Remembering Your Why

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Doug Blaze
Professor of Law and Dean Emeritus
Director, Institute for Professional Leadership

At the end of the first week of law school for each new 1L class, I encourage each of them to re-read their admissions statement each night before going to bed.  My strong suggestion comes at the end of a discussion of motivation and fulfillment.  Using Dan Pink’s book, Drive, we talk about the three pillars of motivation:  purpose, autonomy, and mastery.  I try to explain, as effectively a I can so early in their law school experience, about the external forces (e.g., grades, workload, job searches) that can undermine their sense of purpose.  If they can retain a sense of purpose, I further explain, their law school experience and professional lives will be more satisfying and successful.

Each class responds, that first week, enthusiastically.  But as the semester progresses through memos, mid-terms, and outlining, memories of my suggestion fade.  Most forget, to use Simon Sinek’s articulation, their Why.  As a result, coupled with other influences, the students’ sense of well being suffers.  Some recapture their focus over time, or reformulate their goals.  Others seems to drift much longer.

Most of us, like the new students, had a strong sense of purpose in becoming a lawyer.  We wanted to serve others, be more effective change agents, or make the world a better place.  But along the way, due the more immediate pressures of law school, practice, or an increase in personal responsibilities, some of us lost our why.   And it shows.  Many of us are dissatisfied, unfulfilled, if not downright miserable.  But, like law students, we can fix it by rediscovering a renewed sense of purpose.

For me it is through teaching leadership and helping students develop professionally.   I revel in helping students grow as lawyers, find a meaningful career path, and take steps to be successful as they define that concept.  Because when that happens, I know they will be people of positive impact and influence in the profession and their communities.  While enjoyable, simply teaching criminal law or civil procedure does not give me that same sense of satisfaction and meaning.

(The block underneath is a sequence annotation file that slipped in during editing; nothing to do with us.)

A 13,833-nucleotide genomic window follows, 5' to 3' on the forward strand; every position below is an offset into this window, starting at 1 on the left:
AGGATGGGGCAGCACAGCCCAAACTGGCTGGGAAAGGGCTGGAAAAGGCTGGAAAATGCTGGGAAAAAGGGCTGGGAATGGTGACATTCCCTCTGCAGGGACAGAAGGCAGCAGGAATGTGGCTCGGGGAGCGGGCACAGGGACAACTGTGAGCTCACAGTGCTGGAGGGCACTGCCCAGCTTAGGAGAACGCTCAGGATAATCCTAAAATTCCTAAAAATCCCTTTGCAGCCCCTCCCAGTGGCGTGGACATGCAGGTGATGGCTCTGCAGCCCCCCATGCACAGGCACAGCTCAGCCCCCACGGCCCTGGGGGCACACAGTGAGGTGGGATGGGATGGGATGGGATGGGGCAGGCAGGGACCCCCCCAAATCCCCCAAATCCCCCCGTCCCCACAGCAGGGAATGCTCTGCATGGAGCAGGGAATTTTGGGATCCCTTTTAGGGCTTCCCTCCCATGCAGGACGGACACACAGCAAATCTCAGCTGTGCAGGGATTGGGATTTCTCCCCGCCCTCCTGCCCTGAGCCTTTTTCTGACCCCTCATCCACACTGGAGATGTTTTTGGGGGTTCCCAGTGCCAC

Think about what drives you.  Think about your why.   I bet you can rediscover it quickly through teaching, mentoring, or taking on a pro bono matter.  Mentoring another means helping them identify and follow their sense of purpose and, in the process, you may just rediscover or reinforce your own.   Helping others, through mentoring, pro bono, or a hundred other ways, is the most effective way to increase your own sense of purpose and well-being.

I see it every semester when Buck Lewis connects with students, maintains contact after graduation, and guides them toward their dreams.  For example, a month or so ago he helped a former student concerned about jail conditions in his community successfully connect with a civil rights advocacy group.  He changed not only the life of the former student, but the lives of scores of others as well.  Buck has had an enormously successful career as a lawyer and bar leader, but I guarantee he considers his teaching and mentoring the most important and fulfilling work he has ever done.

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